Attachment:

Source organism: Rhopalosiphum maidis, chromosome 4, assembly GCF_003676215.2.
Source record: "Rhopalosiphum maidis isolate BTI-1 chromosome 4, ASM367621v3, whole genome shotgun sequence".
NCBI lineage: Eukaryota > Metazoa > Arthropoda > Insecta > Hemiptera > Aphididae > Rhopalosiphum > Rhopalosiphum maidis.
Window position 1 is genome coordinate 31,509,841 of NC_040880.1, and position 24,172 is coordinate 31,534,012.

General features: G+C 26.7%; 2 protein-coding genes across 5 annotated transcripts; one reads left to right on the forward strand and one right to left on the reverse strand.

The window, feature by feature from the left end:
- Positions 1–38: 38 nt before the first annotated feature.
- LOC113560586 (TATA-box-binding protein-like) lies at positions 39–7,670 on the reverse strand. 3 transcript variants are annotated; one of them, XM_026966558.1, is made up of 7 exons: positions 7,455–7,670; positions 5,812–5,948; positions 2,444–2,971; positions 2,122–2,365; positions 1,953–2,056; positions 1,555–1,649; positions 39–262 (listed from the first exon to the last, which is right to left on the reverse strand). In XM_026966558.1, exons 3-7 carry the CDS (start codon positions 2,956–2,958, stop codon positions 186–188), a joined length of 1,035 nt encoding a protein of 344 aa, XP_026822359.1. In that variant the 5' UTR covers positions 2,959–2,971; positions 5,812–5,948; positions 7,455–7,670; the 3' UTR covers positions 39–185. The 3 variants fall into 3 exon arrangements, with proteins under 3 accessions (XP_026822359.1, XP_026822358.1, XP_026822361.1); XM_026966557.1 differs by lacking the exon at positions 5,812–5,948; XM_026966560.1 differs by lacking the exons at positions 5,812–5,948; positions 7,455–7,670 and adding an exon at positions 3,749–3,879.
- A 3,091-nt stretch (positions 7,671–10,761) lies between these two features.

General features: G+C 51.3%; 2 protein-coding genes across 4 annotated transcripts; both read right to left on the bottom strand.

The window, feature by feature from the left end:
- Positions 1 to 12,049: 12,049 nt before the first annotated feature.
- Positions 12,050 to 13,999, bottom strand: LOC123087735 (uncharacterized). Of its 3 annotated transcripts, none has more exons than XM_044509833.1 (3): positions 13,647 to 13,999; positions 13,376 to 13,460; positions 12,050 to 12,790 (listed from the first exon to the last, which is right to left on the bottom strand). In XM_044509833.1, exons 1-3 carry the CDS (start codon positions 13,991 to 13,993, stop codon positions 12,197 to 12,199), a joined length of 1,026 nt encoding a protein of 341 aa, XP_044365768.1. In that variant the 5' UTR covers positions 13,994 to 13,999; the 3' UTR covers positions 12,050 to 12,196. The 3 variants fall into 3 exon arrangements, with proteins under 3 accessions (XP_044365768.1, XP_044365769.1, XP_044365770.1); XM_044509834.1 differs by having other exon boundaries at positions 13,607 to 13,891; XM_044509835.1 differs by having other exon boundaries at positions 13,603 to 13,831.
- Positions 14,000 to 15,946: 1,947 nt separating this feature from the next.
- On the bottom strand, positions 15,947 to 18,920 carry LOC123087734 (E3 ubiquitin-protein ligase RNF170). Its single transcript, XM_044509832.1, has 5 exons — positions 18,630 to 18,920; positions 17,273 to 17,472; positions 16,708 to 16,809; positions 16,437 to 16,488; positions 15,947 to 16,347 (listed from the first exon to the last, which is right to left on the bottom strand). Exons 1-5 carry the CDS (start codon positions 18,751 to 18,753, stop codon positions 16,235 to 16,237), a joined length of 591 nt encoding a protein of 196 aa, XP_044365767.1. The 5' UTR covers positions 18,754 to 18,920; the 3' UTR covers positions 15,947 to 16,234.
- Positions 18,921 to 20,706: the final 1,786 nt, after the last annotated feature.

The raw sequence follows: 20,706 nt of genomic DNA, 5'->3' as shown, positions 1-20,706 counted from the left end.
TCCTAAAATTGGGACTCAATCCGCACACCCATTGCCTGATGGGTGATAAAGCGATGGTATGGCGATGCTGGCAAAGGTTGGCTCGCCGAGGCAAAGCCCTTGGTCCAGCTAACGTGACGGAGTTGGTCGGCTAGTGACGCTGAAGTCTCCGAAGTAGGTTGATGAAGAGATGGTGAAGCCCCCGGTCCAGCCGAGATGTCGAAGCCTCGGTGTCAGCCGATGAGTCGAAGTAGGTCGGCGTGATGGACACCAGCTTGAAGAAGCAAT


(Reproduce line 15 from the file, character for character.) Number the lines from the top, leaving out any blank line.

- On the bottom strand, positions 15,947 to 18,920 carry LOC123087734 (E3 ubiquitin-protein ligase RNF170). Its single transcript, XM_044509832.1, has 5 exons — positions 18,630 to 18,920; positions 17,273 to 17,472; positions 16,708 to 16,809; positions 16,437 to 16,488; positions 15,947 to 16,347 (listed from the first exon to the last, which is right to left on the bottom strand). Exons 1-5 carry the CDS (start codon positions 18,751 to 18,753, stop codon positions 16,235 to 16,237), a joined length of 591 nt encoding a protein of 196 aa, XP_044365767.1. The 5' UTR covers positions 18,754 to 18,920; the 3' UTR covers positions 15,947 to 16,234.